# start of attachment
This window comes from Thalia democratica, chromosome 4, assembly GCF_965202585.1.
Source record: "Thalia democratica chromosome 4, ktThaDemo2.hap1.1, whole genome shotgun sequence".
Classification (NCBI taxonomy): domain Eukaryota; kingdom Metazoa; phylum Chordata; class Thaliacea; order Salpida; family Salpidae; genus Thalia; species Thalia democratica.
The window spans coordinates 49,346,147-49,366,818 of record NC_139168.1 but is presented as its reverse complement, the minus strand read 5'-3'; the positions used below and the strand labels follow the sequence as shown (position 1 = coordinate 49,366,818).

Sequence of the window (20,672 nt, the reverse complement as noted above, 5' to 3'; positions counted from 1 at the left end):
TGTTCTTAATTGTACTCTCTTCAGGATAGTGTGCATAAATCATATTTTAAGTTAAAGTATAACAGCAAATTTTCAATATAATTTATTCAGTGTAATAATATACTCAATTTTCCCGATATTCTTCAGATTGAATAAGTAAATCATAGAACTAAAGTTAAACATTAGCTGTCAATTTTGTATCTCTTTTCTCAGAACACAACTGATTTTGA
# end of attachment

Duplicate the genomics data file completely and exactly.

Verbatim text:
This window comes from Thalia democratica, chromosome 4, assembly GCF_965202585.1.
Source record: "Thalia democratica chromosome 4, ktThaDemo2.hap1.1, whole genome shotgun sequence".
Classification (NCBI taxonomy): domain Eukaryota; kingdom Metazoa; phylum Chordata; class Thaliacea; order Salpida; family Salpidae; genus Thalia; species Thalia democratica.
The window spans coordinates 49,346,147-49,366,818 of record NC_139168.1 but is presented as its reverse complement, the minus strand read 5'-3'; the positions used below and the strand labels follow the sequence as shown (position 1 = coordinate 49,366,818).

Sequence of the window (20,672 nt, the reverse complement as noted above, 5' to 3'; positions counted from 1 at the left end):
TGTTCTTAATTGTACTCTCTTCAGGATAGTGTGCATAAATCATATTTTAAGTTAAAGTATAACAGCAAATTTTCAATATAATTTATTCAGTGTAATAATATACTCAATTTTCCCGATATTCTTCAGATTGAATAAGTAAATCATAGAACTAAAGTTAAACATTAGCTGTCAATTTTGTATCTCTTTTCTCAGAACACAACTGATTTTGA